MEADVILLE, PA - July 22, 2021 - Shark Week is many things. First and foremost, it's a week of shark-themed documentary programming on the Discovery Channel. Now in its 33rd year, it's the longest-running cable event in history. It's the biggest audience that marine biologists and ocean conservationists get, attracting millions of viewers who might otherwise not ever think about sharks at all. It's a stage that has launched careers of shark scientists and inspired many others to pursue jobs as ocean scientists.
However, a new analysis shows that Shark Week is also deeply flawed in ways that undermine its goals, potentially harming both sharks and shark scientists. To document just how pervasive these issues are, a team of researchers performed a content and discourse analysis of more than 200 Shark Week episodes.
"The public's perception of sharks, shark science, and shark scientists is heavily influenced by Shark Week. Unfortunately, we found that Shark Week programming focuses on negative portrayals of sharks and does not often accurately portray shark research nor the diversity of expertise in the field. While critics have been saying this for some time, we now have the numbers to back it up," said lead author Dr. Lisa Whitenack, associate professor of biology and geology at Allegheny College.
Key findings of the analysis include:
Though many shows ostensibly focused on scientific research, they often relied on non-scientist hosts using atypical methods to answer a question long answered by the scientific community. Many of these methods border on wildlife harassment, and some are far over that line. Certain repeat hosts regularly said things that were demonstrably false about the biology, behavior, or conservation of sharks.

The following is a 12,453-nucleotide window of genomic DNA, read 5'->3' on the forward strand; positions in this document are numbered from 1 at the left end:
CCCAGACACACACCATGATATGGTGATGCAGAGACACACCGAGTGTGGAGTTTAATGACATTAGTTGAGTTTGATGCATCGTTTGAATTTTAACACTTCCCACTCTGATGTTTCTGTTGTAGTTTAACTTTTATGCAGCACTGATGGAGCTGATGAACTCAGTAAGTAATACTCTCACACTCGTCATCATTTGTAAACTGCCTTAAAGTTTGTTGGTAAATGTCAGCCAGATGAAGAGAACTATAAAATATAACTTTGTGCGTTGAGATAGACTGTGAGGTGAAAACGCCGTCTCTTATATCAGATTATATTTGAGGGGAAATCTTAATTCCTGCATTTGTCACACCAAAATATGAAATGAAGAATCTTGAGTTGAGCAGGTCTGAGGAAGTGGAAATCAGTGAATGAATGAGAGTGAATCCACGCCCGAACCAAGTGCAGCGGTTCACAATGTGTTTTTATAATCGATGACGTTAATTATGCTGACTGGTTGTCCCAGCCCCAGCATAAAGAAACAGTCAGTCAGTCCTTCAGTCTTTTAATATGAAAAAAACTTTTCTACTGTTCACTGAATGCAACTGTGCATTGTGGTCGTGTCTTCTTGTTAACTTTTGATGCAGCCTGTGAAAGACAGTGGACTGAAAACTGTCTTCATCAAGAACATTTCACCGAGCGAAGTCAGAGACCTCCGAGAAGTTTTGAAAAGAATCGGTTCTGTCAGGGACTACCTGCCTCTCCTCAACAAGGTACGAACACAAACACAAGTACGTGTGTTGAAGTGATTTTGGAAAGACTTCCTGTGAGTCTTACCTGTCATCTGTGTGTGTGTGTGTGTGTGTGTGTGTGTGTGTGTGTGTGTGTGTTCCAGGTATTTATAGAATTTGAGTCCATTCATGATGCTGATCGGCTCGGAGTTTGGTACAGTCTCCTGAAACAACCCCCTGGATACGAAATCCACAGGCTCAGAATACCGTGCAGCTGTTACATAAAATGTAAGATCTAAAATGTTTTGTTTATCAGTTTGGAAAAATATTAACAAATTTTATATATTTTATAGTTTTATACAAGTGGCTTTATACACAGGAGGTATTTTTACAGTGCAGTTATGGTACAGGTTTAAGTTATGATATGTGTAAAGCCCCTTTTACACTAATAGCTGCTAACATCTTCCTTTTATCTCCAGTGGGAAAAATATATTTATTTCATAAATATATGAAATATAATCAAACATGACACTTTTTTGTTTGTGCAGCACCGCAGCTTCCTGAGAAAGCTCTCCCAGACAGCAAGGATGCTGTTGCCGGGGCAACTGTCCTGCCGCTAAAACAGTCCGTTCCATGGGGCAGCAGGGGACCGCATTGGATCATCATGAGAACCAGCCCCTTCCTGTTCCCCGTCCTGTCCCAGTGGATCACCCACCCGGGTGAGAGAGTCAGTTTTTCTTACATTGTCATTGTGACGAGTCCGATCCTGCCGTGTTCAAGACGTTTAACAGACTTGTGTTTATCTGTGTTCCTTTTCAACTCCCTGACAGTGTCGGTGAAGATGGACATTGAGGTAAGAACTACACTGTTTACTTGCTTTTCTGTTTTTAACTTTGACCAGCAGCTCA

Despite many shows taking place in South Africa, the Bahamas, or Mexico, only a handful of non-white experts were ever featured in the show's 30-plus year run, including many examples of bringing white American hosts with no relevant expertise halfway around the world for a show instead of involving local experts. Of the hosts and experts featured in more than 10 episodes, 100 percent were white men. Of the hosts and experts featured in more than five episodes, there were more men who were non-scientists named "Mike" than there were women of any name or occupation. Many women and people of color work in the field and have never been featured.
Narration regularly contained staggering examples of needlessly promoting fear. Even Shark Week episode titles promote fear and sensationalism, such as "Sharkpocalypse," "Deadly Stripes," "Great White Serial Killer," and "Sharks: Are They Hunting Us?".
Despite frequent claims from the Discovery Channel that Shark Week promotes conservation, the authors identified just six specific and detailed mentions of anything related to how Shark Week's massive audience could help sharks. Additionally, the three most commonly featured species are not any of the species of greatest conservation concern, and most critically endangered species have never been featured at all.
The authors document numerous other issues with Shark Week and also suggest specific actionable solutions to improve for the future.
"We know that media representation and access to role models can play an important part in how welcoming STEM fields are to scientists from historically excluded groups. Moving away from featuring largely white male experts and towards including more diverse scientific voices and perspectives, particularly those of local experts where episodes are being filmed, would be a valuable step forward for Shark Week and shark science," said co-author Dr. Catherine Macdonald, lecturer at the Rosenstiel School of Marine and Atmospheric Science, University of Miami, and director of Field School.
"Shark Week attracts an audience of millions of people. As a public science educator, I can't even imagine how much good they could do if they tried, even a little, to share factually accurate and useful information about shark science and conservation. As it is, Shark Week is an enormous missed opportunity," said senior author Dr. David Shiffman of Arizona State University's New College of Interdisciplinary Arts and Sciences.